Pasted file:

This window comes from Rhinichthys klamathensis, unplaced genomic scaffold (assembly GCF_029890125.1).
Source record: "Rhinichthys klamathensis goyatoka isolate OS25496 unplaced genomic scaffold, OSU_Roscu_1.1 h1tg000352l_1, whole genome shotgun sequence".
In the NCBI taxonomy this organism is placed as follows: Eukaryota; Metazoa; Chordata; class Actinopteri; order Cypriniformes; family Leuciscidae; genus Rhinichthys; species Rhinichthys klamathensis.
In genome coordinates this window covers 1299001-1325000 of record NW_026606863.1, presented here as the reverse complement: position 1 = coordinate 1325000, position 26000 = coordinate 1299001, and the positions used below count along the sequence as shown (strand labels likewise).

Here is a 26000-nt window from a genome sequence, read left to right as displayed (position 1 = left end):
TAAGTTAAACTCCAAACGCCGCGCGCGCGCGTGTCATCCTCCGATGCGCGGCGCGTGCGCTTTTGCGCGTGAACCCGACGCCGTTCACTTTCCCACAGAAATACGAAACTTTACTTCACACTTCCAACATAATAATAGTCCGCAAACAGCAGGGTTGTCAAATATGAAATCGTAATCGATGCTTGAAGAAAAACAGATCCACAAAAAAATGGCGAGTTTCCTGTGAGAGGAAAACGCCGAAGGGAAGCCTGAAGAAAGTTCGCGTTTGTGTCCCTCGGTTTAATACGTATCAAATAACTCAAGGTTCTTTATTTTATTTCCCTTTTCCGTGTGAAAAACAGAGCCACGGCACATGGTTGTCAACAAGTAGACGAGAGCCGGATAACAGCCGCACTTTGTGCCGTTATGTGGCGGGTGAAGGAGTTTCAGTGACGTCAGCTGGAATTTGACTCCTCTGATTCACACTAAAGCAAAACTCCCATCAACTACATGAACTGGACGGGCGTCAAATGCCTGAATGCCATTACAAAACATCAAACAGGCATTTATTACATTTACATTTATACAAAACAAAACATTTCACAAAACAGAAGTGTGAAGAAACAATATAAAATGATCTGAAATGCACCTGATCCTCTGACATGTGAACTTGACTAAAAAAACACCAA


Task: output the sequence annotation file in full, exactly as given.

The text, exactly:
This window comes from Rhinichthys klamathensis, unplaced genomic scaffold (assembly GCF_029890125.1).
Source record: "Rhinichthys klamathensis goyatoka isolate OS25496 unplaced genomic scaffold, OSU_Roscu_1.1 h1tg000352l_1, whole genome shotgun sequence".
In the NCBI taxonomy this organism is placed as follows: Eukaryota; Metazoa; Chordata; class Actinopteri; order Cypriniformes; family Leuciscidae; genus Rhinichthys; species Rhinichthys klamathensis.
In genome coordinates this window covers 1299001-1325000 of record NW_026606863.1, presented here as the reverse complement: position 1 = coordinate 1325000, position 26000 = coordinate 1299001, and the positions used below count along the sequence as shown (strand labels likewise).

Here is a 26000-nt window from a genome sequence, read left to right as displayed (position 1 = left end):
TAAGTTAAACTCCAAACGCCGCGCGCGCGCGTGTCATCCTCCGATGCGCGGCGCGTGCGCTTTTGCGCGTGAACCCGACGCCGTTCACTTTCCCACAGAAATACGAAACTTTACTTCACACTTCCAACATAATAATAGTCCGCAAACAGCAGGGTTGTCAAATATGAAATCGTAATCGATGCTTGAAGAAAAACAGATCCACAAAAAAATGGCGAGTTTCCTGTGAGAGGAAAACGCCGAAGGGAAGCCTGAAGAAAGTTCGCGTTTGTGTCCCTCGGTTTAATACGTATCAAATAACTCAAGGTTCTTTATTTTATTTCCCTTTTCCGTGTGAAAAACAGAGCCACGGCACATGGTTGTCAACAAGTAGACGAGAGCCGGATAACAGCCGCACTTTGTGCCGTTATGTGGCGGGTGAAGGAGTTTCAGTGACGTCAGCTGGAATTTGACTCCTCTGATTCACACTAAAGCAAAACTCCCATCAACTACATGAACTGGACGGGCGTCAAATGCCTGAATGCCATTACAAAACATCAAACAGGCATTTATTACATTTACATTTATACAAAACAAAACATTTCACAAAACAGAAGTGTGAAGAAACAATATAAAATGATCTGAAATGCACCTGATCCTCTGACATGTGAACTTGACTAAAAAAACACCAA